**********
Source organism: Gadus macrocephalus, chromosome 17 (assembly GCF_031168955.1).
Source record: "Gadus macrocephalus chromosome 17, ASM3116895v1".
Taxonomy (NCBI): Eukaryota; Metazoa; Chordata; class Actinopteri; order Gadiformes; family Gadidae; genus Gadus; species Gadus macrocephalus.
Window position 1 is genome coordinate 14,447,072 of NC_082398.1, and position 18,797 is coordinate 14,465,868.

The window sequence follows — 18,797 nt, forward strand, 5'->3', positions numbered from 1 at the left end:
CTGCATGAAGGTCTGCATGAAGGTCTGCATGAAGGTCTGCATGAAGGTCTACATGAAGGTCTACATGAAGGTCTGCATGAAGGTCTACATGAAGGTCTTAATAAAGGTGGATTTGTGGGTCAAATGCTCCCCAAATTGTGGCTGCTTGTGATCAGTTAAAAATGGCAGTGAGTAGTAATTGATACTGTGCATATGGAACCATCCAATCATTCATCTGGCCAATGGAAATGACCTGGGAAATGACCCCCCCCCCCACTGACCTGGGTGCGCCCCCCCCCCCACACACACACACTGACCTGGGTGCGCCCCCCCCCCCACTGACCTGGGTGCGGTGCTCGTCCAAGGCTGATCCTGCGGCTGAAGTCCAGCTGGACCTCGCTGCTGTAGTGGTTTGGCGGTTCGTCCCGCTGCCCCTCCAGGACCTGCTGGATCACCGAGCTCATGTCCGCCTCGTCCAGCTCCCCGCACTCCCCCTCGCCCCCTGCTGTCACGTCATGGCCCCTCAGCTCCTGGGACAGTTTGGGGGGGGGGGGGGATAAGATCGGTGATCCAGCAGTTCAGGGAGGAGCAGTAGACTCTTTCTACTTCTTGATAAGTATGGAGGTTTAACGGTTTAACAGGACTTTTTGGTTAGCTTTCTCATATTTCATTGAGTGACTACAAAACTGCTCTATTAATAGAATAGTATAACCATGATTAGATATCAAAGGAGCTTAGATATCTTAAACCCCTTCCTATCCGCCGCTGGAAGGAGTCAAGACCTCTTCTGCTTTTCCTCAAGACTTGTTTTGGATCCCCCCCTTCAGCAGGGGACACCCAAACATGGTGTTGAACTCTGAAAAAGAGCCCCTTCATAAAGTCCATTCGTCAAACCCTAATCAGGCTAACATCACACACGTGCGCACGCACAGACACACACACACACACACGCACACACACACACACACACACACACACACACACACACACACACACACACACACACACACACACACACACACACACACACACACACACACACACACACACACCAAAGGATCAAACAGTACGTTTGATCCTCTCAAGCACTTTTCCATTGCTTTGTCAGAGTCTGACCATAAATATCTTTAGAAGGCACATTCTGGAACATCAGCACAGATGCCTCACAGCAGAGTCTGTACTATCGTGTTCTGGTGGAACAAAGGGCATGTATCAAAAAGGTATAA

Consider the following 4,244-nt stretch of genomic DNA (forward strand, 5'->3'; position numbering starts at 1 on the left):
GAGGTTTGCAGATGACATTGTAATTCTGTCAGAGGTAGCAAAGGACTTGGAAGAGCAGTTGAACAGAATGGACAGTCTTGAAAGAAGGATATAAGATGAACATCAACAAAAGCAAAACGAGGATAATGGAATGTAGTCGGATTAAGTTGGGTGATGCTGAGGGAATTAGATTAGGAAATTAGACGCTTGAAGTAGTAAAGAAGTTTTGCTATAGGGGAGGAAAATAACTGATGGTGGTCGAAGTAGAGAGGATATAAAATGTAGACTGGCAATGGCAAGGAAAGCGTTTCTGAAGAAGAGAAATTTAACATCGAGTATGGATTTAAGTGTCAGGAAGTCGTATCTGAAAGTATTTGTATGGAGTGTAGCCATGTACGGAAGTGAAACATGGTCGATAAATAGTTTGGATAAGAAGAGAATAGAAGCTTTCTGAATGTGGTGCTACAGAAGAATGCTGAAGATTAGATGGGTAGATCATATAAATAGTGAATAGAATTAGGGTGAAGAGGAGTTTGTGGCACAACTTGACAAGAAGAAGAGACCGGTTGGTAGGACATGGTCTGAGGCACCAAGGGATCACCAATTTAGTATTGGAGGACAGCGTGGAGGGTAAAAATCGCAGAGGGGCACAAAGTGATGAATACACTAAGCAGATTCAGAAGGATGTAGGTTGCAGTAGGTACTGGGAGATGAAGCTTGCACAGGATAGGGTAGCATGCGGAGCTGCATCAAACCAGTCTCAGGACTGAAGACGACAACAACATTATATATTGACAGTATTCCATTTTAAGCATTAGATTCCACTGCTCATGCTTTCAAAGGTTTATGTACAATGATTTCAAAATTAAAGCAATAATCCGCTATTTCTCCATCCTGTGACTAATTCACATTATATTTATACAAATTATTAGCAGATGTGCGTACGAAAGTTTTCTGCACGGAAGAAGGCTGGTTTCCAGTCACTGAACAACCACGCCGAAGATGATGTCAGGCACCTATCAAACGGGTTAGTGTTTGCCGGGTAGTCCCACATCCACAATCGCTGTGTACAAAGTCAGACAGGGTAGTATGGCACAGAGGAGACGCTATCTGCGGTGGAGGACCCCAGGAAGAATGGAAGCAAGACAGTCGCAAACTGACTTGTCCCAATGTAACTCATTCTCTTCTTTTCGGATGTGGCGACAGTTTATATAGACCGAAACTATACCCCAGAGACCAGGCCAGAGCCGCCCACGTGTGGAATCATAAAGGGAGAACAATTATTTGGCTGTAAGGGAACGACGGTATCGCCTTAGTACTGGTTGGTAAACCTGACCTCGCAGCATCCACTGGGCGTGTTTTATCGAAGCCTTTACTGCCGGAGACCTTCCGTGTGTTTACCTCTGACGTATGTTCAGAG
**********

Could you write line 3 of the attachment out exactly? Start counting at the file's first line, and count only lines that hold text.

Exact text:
Taxonomy (NCBI): Eukaryota; Metazoa; Chordata; class Actinopteri; order Gadiformes; family Gadidae; genus Gadus; species Gadus macrocephalus.